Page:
Why Do We Reject God’s Punishment Of Evil?

Why Do We Reject God's Punishment Of Evil?

Why do we reject God’s punishment of evil?  We have discussed the problem of evil at length in previous posts.  The question is still often asked, “Why doesn’t God just do something about all the evil in the world if he truly exists?”  And yet, I sense that people really aren’t interested in God actually stopping evil.  Or at least, they aren’t interested in God stopping their own evil. 

Evil Revisited

We have talked previously about different forms of evil.  School shootings, natural disasters, human evil and the entire problem of evil all together have been discussed.  I think we have shown that God has adequate reasons for allowing evil to exist, and certain evil events to occur.   

We all agree that we would like there to be less evil in the world.  But how committed to this task are we?  Often when we look at evil, we focus on the evil we see others doing. We rarely complain about the evil we do ourselves.  We tend to give ourselves a pass when it comes to our own wrong doing.  I am as guilty of this as anyone.  It’s far easier to point the fingers at others rather than accept responsibility for our own actions.  

Human Nature Gives Us A Clue

If you read the Bible at all, this shouldn’t come as a shock.  Our sinful nature is on display from the first-time man gave into temptation in the garden of Eden.  There is no one without excuse.  If we are completely honest with ourselves, we know deep down that we have not lived up to the perfect standard set forward by God.  

Miss-Understanding Punishment

Critics of the Bible and of Christianity are quick to point to God as some sort of moral monster. This quote from famed atheist Richard Dawkins sums up the attitude of many of the New Atheists: 

“The God of the Old Testament is arguably the most unpleasant character in all fiction: jealous and proud of it; a petty, unjust, unforgiving control-freak; a vindictive, bloodthirsty ethnic cleanser; a misogynistic, homophobic, racist, infanticidal, genocidal, filicidal, pestilential, megalomaniacal, sadomasochistic, capriciously malevolent bully.” 

Holding back on his true feelings is not a shortcoming of Mr. Dawkins.  But if you take a deeper look at his complaints about God, you will notice something interesting.

I often ask people the question “If God exists, do you think He should act to control evil”. The answer to this question is invariably “yes”. Notice that most of the complaints leveled against God are related to God’s restraint of evil.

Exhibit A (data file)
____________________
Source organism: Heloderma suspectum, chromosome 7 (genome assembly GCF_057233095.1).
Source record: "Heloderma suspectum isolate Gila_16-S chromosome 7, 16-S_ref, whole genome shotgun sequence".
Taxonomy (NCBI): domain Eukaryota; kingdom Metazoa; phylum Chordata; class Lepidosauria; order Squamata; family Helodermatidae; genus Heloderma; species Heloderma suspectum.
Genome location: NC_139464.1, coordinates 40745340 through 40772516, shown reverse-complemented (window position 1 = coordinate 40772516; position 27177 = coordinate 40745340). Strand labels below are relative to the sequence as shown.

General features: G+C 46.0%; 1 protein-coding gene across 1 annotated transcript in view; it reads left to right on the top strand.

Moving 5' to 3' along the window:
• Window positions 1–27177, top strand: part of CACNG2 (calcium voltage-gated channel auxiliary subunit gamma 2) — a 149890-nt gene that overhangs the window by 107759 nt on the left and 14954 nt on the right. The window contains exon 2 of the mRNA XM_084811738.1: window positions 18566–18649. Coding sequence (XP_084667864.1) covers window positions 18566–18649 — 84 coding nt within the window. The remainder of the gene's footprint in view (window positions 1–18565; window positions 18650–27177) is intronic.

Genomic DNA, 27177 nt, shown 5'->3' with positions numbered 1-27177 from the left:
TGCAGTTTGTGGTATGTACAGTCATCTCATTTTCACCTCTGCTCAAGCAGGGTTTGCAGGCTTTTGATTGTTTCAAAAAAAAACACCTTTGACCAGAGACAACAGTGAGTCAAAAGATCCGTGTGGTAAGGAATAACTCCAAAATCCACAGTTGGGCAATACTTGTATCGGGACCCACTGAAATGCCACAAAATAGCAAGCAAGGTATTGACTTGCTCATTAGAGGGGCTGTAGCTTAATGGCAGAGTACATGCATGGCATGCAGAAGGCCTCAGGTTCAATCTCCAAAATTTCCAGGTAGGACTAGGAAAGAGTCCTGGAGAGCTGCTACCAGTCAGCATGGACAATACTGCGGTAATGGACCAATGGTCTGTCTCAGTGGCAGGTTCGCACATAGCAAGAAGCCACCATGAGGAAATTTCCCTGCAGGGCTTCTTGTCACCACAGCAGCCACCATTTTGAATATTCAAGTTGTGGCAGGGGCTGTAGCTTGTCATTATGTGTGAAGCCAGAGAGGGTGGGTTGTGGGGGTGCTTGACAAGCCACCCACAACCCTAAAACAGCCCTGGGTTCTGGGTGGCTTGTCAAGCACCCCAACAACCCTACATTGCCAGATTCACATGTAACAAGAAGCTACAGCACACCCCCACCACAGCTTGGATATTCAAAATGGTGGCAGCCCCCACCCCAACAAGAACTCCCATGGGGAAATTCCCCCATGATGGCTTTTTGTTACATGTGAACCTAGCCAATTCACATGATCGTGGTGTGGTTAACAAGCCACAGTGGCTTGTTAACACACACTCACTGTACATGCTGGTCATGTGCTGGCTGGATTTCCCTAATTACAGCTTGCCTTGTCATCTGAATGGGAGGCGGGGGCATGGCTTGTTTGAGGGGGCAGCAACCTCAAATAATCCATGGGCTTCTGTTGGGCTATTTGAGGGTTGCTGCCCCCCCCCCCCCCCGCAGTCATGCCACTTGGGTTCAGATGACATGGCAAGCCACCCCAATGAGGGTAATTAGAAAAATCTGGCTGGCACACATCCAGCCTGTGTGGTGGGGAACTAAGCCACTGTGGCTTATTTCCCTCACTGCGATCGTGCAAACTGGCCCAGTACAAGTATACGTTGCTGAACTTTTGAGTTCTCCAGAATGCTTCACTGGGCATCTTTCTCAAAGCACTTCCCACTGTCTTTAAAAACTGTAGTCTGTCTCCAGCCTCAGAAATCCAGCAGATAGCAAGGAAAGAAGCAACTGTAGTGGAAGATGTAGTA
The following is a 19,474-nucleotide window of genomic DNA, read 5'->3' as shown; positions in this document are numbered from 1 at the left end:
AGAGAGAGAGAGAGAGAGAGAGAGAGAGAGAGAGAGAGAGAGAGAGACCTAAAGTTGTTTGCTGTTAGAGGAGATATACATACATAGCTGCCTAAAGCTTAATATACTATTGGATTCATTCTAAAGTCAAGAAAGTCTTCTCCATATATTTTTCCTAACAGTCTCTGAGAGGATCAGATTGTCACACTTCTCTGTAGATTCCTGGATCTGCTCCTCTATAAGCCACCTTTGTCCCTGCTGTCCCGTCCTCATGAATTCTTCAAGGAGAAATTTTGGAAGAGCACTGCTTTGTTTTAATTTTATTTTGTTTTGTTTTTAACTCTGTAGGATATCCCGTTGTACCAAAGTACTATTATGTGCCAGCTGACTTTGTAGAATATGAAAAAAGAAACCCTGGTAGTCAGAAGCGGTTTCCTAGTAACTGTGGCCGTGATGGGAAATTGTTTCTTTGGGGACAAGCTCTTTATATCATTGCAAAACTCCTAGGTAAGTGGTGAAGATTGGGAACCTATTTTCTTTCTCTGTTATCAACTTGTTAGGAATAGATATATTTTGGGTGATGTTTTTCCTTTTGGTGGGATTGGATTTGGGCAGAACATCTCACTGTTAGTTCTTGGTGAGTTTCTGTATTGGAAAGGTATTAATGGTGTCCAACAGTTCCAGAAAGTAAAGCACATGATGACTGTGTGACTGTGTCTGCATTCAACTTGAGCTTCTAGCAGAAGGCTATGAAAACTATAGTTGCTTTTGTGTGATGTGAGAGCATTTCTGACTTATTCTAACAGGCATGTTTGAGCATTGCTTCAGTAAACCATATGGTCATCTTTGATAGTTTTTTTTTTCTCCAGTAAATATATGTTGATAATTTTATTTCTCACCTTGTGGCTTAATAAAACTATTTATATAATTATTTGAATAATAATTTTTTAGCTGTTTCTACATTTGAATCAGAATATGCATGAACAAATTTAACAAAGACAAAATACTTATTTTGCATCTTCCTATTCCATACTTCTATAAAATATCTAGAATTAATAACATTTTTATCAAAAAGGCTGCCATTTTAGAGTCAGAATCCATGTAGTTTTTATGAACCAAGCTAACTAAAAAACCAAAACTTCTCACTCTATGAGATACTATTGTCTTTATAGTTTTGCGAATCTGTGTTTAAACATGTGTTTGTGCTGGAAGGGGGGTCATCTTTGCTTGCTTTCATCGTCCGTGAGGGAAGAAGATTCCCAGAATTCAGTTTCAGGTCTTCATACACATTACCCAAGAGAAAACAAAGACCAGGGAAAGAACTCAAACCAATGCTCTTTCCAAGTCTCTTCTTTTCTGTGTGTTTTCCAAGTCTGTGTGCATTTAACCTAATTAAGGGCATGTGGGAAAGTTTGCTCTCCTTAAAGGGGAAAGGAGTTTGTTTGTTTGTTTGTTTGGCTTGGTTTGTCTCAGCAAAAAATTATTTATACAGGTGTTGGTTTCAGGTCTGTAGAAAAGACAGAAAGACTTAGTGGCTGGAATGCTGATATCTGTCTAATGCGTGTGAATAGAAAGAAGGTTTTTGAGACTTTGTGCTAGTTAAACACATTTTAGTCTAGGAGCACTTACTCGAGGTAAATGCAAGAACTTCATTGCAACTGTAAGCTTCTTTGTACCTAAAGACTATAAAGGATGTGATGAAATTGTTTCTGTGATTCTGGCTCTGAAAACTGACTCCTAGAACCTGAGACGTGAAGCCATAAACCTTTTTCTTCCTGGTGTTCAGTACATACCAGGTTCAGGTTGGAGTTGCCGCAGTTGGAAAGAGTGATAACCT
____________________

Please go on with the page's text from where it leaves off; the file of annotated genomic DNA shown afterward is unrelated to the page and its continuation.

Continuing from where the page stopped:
The Example Of The Canaanites

Take just one example, that of the killing of the Canaanites in the Old Testament.  This is often called “Genocide” by critics.  A closer look reveals that the reason for killing the Canaanites was not simply the fact that they were Canaanites.  

Why Do We Reject God's Punishment Of Evil?

The Canaanites had practiced child sacrifice for centuries before God carried out his judgment on them. They would heat up a statue of their god Molech (a bull like being with his arms outstretched).  They would wait until the metal statue was molten hot, then place their children in its hands to be burned alive.  While this was going on, drums would be beaten to drown out the screams of the young children being burned to death.  

Now, I would have to think that if we were alive during this time, we would be asking the question “Why doesn’t God do something about this?”.  Well, God DID do something about it.  He sent Israel into the land to conquer the Canaanites after giving them close to 400 years to repent.  

Is The Problem With God, Or Us?

Why Do We Reject God's Punishment Of Evil?

So why do we continue to excuse evil acts and try to make God the bad guy?  It again goes back to our nature as humans.  We don’t see sin in the same way that God does.  God hones directly in on sin, because it is so foreign to his nature.  We minimize sin because we are steeped in it, and accustomed to it.  In that sense, it is more appealing to us to make excuses for our actions and those of others rather than see sin for what it truly is, a rebellion against God. 

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